Today in Movie Culture: ‘Dumbo’ Director Commentary, Animated ‘Shazam!’ Promo and More

Today in Movie Culture: ‘Dumbo’ Director Commentary, Animated ‘Shazam!’ Promo and More

Here are a bunch of little bites to satisfy your hunger for movie culture:


Director Commentary of the Day:

With Dumbo hitting theaters tonight, Vanity Fair got director Tim Burton to discuss one of the big moments of Disney’s live-action reimagining of their animated classic. Burton is joined by legendary costume designer Colleen Atwood as they comment on the look of the movie’s Dreamland parade sequence:


Filmmaker in Focus:

Critics are…

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Today in Movie Culture: ‘Captain Marvel’ as an Animated Feature, Alternate ‘Spider-Man: Into the Spider-Verse’ Ending and More

Today in Movie Culture: ‘Captain Marvel’ as an Animated Feature, Alternate ‘Spider-Man: Into the Spider-Verse’ Ending and More

Here are a bunch of little bites to satisfy your hunger for movie culture:


Remade Trailer of the Day:

What if Captain Marvel was an animated feature? Darth Blender cut together bits from old Avengers and Spider-Man cartoons featuring Captain Marvel and Nick Fury to remake the new live-action superhero movie’s original trailer in a new format:


Fan Art of the Day:

Speaking of different interpretations of Captain Marvel, there’s a lot of fan…

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Oscars 2019: ‘Spider-man: Into the Spider-Verse’ leads the animated pack

The 91st Academy Awards are just over a week away. In our continuing look at the race to Oscars glory, this week we delve into one of the more colorful categories: Best Animated Feature. Spider-man: Into the Spider-Verse (Way Up) “Spider-Verse” came out of nowhere in December, receiving rave reviews and picking up a slew…
Entertainment | New York Post


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Fun fact: It took 24 frames to create a single second of filmed animation for the 1964 TV special Rudolph the Red-Nosed Reindeer. Great bouncing icebergs, indeed. 

A far cry from the stop-motion projects of yesteryear, modern animated works are created using (much more efficient) tools such as Adobe After-Effects, Illustrator, and Premiere Pro. The development of those tools and other technologies — such as augmented and virtual reality — have made animation one of the fastest-growing divisions of the global media and entertainment markets, according to one research firm.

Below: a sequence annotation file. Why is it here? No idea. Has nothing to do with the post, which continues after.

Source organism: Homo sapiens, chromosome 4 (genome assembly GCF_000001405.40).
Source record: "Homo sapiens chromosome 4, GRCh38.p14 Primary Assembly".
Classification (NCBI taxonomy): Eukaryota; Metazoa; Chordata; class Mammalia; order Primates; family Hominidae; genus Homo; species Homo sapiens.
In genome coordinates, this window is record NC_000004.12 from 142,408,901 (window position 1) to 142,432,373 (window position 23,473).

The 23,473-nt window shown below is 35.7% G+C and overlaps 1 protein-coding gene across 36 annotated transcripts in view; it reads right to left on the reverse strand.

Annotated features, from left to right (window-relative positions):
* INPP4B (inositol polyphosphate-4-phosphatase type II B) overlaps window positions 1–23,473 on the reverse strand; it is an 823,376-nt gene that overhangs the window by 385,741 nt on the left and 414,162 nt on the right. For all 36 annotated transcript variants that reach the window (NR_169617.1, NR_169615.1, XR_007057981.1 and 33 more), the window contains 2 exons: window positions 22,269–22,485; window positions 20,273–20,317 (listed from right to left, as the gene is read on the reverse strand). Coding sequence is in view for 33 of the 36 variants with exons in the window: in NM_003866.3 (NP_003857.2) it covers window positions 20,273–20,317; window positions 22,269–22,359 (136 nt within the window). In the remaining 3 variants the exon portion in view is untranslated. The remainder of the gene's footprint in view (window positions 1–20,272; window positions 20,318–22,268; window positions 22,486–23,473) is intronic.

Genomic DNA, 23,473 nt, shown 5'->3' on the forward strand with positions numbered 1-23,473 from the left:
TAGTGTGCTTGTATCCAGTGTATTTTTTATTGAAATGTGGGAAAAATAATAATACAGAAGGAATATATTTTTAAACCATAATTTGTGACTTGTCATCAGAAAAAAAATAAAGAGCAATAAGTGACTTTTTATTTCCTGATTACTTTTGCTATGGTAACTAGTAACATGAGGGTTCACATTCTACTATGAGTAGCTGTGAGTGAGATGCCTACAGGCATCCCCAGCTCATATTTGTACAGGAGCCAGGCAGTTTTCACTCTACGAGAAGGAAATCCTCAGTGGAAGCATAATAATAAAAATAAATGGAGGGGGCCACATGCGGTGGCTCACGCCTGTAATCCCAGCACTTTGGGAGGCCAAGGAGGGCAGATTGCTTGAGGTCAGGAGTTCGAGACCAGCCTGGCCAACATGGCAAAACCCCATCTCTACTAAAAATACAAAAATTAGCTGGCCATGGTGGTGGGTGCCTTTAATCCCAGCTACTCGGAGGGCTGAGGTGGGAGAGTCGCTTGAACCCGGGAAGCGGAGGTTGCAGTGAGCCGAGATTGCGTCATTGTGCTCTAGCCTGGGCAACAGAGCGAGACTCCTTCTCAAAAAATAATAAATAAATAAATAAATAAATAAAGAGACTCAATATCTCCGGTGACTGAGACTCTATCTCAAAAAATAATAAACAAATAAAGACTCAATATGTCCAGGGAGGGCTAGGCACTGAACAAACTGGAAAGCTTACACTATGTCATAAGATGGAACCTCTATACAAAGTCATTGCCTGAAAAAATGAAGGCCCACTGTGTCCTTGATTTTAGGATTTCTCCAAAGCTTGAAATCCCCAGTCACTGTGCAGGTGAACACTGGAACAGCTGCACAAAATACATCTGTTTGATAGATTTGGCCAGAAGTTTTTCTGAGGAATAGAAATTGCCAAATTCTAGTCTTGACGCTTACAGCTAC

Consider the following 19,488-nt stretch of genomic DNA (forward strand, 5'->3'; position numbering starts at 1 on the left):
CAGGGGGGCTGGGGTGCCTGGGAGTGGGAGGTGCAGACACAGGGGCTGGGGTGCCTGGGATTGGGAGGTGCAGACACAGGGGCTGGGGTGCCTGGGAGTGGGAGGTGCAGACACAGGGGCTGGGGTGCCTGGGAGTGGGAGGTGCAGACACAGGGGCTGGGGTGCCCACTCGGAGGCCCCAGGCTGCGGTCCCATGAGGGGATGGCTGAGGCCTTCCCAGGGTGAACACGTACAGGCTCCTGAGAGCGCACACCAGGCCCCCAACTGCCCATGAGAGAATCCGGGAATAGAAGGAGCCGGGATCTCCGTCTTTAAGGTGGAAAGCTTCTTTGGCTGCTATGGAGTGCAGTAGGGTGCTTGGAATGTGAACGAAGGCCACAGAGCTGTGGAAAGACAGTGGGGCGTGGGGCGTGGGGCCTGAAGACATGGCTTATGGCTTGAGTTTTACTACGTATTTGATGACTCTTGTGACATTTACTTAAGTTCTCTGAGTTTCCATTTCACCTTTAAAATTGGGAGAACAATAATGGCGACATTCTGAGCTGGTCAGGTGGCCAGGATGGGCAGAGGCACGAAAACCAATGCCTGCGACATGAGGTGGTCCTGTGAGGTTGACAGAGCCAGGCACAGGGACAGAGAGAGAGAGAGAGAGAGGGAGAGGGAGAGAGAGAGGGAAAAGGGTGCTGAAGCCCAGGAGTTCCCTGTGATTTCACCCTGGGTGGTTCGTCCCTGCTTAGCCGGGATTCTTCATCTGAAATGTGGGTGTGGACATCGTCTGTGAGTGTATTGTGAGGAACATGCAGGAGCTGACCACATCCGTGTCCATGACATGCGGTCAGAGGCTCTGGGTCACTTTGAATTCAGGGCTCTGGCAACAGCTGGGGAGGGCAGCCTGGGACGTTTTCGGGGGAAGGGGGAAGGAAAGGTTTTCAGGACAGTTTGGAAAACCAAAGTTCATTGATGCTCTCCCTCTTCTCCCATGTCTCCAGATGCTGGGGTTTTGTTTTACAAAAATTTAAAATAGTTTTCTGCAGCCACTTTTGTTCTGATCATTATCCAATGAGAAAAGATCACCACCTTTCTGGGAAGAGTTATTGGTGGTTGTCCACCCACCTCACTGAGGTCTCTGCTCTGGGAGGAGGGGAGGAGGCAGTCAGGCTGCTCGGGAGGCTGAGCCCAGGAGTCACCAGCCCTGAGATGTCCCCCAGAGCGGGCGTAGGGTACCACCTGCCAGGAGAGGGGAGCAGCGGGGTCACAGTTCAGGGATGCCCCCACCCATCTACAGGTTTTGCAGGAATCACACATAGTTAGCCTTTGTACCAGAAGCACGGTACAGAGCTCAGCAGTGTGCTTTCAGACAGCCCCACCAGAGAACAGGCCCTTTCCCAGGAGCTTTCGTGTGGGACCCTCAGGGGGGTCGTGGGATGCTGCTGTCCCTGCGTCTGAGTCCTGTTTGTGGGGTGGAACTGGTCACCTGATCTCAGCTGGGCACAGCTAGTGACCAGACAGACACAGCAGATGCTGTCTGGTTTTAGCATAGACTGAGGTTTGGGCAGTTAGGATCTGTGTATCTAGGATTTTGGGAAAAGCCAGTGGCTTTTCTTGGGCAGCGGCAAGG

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Ranking Every Adult Animated Netflix Series from Worst to Best

Netflix is home to some of the most raunchy, gut-busting, hard-hitting adult animation out there. That’s old news. But which one of Netflix’s original animated offerings is the most popular amongst animation fans? More importantly, which series should you be bingeing right now?

Luckily, here at FANDOM, we have the largest collection of fan data in the entire world. So, we can definitively tell you which series is truly the best of the best, based on cold hard data. Looking at the total number of wiki page views, here are all of Netflix’s original adult animated series ranked from least to most popular.

#7 – Super Drags

With a whopping 266 wiki page views comes a brand new series fresh from Brazil — Super Drags. This quirky cartoon follows the lives of three gay co-workers who moonlight as superhero drag queens fighting the terrible forces of shade.

Netflix released this fierce series earlier this month to mixed reviews. It’s relatively new on the scene, so that could explain it’s shockingly low ranking. Super Drags deserves better than last place.

This fabulous cartoon is stuffed with sassy queer commentary and we are here for it. If you like Drag Race or Queer Eye, you should definitely try this show on for size. (Drag Race fans might even recognize the familiar voices of Shangela and Trixie Mattel.) Super Drags has some pretty great Powerpuff Girls vibes, but don’t let that fool you. It’s 100% not suitable for children.

#6 – Pacific Heat